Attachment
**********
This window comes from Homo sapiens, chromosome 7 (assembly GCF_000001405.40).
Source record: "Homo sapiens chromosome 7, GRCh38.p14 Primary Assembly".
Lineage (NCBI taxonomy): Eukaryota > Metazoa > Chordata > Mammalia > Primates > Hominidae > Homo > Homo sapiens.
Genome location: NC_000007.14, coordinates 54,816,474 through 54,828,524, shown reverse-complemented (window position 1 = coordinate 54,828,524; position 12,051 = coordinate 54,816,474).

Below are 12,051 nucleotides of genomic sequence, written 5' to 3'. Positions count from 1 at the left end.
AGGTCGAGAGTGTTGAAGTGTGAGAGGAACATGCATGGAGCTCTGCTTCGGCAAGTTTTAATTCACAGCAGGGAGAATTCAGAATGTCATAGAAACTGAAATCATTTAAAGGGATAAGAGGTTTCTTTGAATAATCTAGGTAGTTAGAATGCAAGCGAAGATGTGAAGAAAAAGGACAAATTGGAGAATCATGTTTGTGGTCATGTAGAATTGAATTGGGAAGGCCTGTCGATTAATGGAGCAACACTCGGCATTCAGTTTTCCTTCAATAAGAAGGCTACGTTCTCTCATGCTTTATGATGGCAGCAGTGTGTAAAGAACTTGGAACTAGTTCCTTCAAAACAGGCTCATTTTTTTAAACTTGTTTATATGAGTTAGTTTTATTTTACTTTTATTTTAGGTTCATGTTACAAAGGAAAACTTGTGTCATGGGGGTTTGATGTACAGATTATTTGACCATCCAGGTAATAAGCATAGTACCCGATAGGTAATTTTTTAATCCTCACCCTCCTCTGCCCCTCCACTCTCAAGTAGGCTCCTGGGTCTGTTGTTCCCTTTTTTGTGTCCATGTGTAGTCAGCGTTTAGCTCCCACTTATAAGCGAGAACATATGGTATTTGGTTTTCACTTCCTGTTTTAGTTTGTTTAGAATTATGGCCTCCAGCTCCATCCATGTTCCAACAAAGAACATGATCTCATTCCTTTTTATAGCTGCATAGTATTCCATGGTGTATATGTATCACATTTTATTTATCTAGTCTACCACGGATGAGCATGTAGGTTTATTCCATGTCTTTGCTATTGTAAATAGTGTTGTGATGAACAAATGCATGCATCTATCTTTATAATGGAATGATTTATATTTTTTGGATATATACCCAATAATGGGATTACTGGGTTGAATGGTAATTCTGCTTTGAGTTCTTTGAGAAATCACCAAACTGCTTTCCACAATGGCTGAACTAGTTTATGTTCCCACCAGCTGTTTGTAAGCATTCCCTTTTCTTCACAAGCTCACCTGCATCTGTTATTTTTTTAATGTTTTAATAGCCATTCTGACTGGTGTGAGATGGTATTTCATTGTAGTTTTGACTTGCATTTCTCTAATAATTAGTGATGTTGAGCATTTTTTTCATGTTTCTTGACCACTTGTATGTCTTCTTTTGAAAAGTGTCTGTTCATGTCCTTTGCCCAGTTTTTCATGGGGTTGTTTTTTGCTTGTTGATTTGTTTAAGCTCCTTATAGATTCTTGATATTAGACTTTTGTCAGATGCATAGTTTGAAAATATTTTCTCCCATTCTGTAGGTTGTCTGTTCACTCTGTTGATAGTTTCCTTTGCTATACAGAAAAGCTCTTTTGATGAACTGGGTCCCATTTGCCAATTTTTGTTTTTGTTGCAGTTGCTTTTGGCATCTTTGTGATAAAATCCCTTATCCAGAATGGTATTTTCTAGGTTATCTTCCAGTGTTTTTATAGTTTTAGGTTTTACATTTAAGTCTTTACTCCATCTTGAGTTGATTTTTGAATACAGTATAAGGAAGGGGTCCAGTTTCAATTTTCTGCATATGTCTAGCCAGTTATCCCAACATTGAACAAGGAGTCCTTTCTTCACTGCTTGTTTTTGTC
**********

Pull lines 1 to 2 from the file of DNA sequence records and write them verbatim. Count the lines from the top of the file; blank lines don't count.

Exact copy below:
This window comes from Homo sapiens, chromosome 7 (assembly GCF_000001405.40).
Source record: "Homo sapiens chromosome 7, GRCh38.p14 Primary Assembly".